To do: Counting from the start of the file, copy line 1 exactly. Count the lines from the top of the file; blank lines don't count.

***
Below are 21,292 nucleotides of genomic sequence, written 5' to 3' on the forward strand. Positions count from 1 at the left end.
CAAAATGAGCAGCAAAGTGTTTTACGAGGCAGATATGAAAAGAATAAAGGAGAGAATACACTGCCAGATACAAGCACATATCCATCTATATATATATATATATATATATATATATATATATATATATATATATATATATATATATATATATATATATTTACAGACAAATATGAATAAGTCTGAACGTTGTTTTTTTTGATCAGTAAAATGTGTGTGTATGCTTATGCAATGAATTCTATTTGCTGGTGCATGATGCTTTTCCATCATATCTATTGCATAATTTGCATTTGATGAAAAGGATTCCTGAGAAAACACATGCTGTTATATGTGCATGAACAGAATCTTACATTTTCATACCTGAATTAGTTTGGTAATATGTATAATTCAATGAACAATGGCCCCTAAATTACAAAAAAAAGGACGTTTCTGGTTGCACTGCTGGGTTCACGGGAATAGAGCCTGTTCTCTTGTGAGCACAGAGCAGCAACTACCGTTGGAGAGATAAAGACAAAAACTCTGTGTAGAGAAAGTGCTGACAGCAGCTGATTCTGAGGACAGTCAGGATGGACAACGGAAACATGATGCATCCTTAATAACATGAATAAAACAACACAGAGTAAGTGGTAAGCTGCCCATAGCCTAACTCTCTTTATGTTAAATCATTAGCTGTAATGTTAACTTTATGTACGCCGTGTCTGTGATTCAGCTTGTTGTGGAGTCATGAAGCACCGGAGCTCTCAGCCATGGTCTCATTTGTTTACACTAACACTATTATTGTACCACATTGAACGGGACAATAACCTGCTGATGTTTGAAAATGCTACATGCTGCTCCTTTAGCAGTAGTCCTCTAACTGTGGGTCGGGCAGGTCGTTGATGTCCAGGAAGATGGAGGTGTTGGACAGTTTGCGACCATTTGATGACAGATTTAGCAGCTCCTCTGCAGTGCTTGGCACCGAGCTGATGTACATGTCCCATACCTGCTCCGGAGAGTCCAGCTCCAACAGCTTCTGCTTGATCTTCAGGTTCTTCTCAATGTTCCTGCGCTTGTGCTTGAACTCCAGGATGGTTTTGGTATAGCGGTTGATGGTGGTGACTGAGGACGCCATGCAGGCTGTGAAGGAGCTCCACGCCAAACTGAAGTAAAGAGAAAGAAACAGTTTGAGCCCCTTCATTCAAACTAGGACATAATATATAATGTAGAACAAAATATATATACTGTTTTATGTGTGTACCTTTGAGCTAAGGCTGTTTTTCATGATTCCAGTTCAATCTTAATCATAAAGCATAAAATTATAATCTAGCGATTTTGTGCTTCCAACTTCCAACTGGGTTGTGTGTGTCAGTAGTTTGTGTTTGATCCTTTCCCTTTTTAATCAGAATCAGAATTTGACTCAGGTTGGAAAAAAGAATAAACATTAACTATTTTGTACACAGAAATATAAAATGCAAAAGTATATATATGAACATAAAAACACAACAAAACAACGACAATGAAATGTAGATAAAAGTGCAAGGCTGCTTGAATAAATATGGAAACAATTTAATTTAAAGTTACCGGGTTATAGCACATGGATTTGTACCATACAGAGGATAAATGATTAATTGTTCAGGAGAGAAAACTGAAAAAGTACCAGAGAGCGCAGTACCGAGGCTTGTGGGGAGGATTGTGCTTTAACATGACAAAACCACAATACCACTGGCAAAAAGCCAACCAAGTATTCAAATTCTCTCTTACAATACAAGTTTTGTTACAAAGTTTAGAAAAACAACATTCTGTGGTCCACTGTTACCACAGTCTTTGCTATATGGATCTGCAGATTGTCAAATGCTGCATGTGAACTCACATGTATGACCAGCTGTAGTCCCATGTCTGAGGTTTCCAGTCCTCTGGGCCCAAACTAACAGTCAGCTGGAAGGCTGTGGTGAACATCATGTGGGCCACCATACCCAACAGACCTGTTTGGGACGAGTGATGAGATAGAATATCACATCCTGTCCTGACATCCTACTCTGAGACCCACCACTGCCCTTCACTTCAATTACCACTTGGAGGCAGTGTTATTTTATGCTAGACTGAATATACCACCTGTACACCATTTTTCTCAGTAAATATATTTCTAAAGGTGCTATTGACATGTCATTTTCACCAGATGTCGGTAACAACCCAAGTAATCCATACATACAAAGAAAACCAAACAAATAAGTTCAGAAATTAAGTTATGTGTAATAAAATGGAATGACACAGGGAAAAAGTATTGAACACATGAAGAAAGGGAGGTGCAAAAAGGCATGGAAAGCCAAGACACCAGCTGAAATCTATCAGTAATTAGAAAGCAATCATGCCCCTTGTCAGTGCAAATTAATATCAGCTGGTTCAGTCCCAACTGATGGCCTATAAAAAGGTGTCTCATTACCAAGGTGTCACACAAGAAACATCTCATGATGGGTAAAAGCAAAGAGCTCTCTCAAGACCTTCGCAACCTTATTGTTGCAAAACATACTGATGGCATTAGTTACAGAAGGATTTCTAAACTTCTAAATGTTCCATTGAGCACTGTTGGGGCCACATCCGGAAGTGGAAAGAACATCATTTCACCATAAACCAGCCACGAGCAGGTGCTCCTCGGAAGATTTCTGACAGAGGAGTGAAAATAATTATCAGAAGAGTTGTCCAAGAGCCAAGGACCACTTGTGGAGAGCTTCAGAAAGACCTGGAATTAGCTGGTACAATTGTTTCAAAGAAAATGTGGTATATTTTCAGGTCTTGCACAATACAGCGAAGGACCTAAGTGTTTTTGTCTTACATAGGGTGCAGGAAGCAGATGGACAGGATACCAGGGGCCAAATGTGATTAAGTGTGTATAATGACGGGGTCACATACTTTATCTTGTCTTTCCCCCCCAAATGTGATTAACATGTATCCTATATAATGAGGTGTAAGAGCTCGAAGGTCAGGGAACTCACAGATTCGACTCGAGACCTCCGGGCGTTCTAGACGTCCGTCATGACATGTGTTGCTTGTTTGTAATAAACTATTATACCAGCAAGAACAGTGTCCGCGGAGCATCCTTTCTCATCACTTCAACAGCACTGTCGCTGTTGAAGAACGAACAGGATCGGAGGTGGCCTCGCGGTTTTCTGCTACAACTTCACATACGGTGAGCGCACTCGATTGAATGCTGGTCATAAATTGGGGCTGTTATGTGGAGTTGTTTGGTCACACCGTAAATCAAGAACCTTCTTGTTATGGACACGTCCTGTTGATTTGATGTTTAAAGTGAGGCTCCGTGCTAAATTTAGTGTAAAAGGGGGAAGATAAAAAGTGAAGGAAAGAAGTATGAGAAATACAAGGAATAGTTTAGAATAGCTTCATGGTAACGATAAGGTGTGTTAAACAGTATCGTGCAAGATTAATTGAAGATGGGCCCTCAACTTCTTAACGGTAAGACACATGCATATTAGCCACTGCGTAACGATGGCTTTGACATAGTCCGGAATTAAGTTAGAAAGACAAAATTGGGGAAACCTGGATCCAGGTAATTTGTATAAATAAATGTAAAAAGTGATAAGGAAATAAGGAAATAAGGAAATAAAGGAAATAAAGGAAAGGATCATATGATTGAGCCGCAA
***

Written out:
Below are 21,292 nucleotides of genomic sequence, written 5' to 3' on the forward strand. Positions count from 1 at the left end.